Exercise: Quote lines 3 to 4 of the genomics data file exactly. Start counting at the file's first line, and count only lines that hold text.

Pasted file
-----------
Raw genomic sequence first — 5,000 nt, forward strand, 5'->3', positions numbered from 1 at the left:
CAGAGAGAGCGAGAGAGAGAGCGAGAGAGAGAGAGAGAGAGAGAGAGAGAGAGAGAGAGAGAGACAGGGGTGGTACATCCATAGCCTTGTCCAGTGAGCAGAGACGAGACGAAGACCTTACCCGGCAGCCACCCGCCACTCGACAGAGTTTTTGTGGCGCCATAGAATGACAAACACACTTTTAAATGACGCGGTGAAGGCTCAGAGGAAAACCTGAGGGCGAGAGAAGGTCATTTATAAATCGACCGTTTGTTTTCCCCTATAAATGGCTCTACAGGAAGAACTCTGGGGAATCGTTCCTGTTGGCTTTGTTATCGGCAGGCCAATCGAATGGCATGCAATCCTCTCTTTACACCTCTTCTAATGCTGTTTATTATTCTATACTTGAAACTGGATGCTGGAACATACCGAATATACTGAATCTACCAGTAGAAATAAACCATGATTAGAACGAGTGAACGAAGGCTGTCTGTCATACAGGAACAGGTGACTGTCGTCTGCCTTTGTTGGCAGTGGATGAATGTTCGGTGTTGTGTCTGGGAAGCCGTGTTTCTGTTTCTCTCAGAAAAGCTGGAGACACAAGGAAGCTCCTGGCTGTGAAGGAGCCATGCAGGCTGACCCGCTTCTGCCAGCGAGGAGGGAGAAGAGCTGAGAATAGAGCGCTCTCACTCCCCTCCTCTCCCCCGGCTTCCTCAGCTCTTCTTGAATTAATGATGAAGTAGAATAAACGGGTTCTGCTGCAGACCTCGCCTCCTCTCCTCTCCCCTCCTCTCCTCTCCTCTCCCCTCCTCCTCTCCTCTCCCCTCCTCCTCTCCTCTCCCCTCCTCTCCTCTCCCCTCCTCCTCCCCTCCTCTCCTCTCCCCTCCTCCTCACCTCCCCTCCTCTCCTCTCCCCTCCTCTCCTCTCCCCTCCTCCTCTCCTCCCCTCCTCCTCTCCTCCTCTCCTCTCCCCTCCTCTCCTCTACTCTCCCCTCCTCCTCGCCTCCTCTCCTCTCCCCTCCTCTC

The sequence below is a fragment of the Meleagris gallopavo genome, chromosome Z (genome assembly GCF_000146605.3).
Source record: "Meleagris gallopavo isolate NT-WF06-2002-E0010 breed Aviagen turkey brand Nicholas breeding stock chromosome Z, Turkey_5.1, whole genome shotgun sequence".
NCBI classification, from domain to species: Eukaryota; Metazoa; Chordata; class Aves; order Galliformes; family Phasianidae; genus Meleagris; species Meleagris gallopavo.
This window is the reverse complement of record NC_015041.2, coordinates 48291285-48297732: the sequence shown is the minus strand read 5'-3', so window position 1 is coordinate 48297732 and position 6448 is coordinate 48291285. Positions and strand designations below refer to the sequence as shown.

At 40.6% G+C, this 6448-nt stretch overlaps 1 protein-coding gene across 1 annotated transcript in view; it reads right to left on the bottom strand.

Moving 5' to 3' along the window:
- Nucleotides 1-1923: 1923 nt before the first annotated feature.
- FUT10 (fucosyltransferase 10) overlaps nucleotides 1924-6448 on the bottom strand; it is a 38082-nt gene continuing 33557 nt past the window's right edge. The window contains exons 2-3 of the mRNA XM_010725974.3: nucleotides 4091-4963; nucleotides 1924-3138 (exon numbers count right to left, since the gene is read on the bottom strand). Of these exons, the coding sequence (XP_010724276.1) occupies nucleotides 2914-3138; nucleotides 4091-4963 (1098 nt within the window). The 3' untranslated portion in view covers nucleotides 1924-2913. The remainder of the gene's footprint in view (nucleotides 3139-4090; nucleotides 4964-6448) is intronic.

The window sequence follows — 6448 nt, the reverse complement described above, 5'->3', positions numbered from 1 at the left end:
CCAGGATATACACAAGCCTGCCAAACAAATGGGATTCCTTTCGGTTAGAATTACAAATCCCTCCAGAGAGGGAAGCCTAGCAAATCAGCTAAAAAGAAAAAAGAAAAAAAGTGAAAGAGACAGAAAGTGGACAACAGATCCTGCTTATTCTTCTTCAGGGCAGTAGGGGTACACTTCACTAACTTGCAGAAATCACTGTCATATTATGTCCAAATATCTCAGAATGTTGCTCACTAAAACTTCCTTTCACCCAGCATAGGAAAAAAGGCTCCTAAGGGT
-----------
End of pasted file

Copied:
The sequence below is a fragment of the Meleagris gallopavo genome, chromosome Z (genome assembly GCF_000146605.3).
Source record: "Meleagris gallopavo isolate NT-WF06-2002-E0010 breed Aviagen turkey brand Nicholas breeding stock chromosome Z, Turkey_5.1, whole genome shotgun sequence".